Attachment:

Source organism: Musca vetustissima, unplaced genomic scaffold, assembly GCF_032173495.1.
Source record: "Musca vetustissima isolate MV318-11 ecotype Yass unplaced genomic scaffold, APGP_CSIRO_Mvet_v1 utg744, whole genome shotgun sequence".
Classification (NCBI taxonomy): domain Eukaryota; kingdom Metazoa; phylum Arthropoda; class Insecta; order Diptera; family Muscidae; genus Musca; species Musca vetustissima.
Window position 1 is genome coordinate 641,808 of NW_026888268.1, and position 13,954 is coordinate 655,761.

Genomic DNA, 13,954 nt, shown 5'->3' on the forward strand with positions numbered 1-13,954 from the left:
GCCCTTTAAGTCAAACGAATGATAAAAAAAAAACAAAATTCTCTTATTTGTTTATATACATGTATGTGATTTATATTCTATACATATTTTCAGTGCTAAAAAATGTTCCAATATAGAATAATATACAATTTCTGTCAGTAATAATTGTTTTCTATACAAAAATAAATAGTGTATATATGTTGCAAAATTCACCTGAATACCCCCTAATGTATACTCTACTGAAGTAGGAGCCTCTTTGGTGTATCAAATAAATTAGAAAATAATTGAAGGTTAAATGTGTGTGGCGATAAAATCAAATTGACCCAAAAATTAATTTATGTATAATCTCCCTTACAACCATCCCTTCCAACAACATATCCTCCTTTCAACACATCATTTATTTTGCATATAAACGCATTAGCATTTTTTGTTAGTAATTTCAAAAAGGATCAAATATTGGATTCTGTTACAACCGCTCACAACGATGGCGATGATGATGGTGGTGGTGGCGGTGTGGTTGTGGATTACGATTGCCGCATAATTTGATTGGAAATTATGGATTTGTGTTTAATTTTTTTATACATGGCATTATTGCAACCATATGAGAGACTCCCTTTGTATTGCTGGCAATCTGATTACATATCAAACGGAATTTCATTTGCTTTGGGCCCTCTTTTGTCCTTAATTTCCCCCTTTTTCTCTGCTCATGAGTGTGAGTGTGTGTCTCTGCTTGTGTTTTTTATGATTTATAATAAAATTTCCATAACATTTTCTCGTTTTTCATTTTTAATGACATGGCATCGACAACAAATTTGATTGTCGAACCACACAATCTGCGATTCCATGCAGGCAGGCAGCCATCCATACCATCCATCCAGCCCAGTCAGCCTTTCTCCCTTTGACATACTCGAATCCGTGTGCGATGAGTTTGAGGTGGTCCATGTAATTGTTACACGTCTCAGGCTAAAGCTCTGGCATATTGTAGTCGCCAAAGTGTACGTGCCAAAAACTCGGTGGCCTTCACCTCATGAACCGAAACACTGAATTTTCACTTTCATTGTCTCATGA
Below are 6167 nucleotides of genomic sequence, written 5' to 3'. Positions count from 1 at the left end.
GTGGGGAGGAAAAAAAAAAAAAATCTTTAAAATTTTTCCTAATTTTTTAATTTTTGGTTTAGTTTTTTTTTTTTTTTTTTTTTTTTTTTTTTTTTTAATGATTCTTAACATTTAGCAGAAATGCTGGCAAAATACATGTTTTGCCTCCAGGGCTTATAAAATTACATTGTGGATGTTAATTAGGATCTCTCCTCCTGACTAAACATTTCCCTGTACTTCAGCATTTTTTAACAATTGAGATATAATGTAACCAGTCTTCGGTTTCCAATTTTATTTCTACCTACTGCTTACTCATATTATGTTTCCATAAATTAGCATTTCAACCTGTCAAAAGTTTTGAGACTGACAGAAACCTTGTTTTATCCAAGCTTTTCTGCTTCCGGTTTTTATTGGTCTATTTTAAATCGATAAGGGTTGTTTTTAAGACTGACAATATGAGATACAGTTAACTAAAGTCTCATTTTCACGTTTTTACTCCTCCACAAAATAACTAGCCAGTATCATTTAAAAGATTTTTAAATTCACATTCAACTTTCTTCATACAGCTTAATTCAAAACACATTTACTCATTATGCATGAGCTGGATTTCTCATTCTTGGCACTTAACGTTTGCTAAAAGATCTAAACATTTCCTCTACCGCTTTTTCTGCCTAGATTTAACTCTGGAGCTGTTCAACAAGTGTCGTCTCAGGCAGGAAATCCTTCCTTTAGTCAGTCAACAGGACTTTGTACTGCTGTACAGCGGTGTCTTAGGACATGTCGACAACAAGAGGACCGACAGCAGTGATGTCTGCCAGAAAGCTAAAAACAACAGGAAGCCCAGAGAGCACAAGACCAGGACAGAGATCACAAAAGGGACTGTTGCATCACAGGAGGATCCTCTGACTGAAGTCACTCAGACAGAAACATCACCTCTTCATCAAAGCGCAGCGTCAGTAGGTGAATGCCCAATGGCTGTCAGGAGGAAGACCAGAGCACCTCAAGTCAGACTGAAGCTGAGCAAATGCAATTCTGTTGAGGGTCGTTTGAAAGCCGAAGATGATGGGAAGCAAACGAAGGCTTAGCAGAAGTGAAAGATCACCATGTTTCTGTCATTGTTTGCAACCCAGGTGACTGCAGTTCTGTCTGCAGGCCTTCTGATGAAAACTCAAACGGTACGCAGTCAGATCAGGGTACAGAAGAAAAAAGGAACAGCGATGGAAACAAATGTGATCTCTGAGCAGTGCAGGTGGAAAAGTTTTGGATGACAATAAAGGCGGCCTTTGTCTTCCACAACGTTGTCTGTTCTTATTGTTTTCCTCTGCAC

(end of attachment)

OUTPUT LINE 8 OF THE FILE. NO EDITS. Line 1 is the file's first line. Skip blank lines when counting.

GTGGGGAGGAAAAAAAAAAAAAATCTTTAAAATTTTTCCTAATTTTTTAATTTTTGGTTTAGTTTTTTTTTTTTTTTTTTTTTTTTTTTTTTTTTTAATGATTCTTAACATTTAGCAGAAATGCTGGCAAAATACATGTTTTGCCTCCAGGGCTTATAAAATTACATTGTGGATGTTAATTAGGATCTCTCCTCCTGACTAAACATTTCCCTGTACTTCAGCATTTTTTAACAATTGAGATATAATGTAACCAGTCTTCGGTTTCCAATTTTATTTCTACCTACTGCTTACTCATATTATGTTTCCATAAATTAGCATTTCAACCTGTCAAAAGTTTTGAGACTGACAGAAACCTTGTTTTATCCAAGCTTTTCTGCTTCCGGTTTTTATTGGTCTATTTTAAATCGATAAGGGTTGTTTTTAAGACTGACAATATGAGATACAGTTAACTAAAGTCTCATTTTCACGTTTTTACTCCTCCACAAAATAACTAGCCAGTATCATTTAAAAGATTTTTAAATTCACATTCAACTTTCTTCATACAGCTTAATTCAAAACACATTTACTCATTATGCATGAGCTGGATTTCTCATTCTTGGCACTTAACGTTTGCTAAAAGATCTAAACATTTCCTCTACCGCTTTTTCTGCCTAGATTTAACTCTGGAGCTGTTCAACAAGTGTCGTCTCAGGCAGGAAATCCTTCCTTTAGTCAGTCAACAGGACTTTGTACTGCTGTACAGCGGTGTCTTAGGACATGTCGACAACAAGAGGACCGACAGCAGTGATGTCTGCCAGAAAGCTAAAAACAACAGGAAGCCCAGAGAGCACAAGACCAGGACAGAGATCACAAAAGGGACTGTTGCATCACAGGAGGATCCTCTGACTGAAGTCACTCAGACAGAAACATCACCTCTTCATCAAAGCGCAGCGTCAGTAGGTGAATGCCCAATGGCTGTCAGGAGGAAGACCAGAGCACCTCAAGTCAGACTGAAGCTGAGCAAATGCAATTCTGTTGAGGGTCGTTTGAAAGCCGAAGATGATGGGAAGCAAACGAAGGCTTAGCAGAAGTGAAAGATCACCATGTTTCTGTCATTGTTTGCAACCCAGGTGACTGCAGTTCTGTCTGCAGGCCTTCTGATGAAAACTCAAACGGTACGCAGTCAGATCAGGGTACAGAAGAAAAAAGGAACAGCGATGGAAACAAATGTGATCTCTGAGCAGTGCAGGTGGAAAAGTTTTGGATGACAATAAAGGCGGCCTTTGTCTTCCACAACGTTGTCTGTTCTTATTGTTTTCCTCTGCAC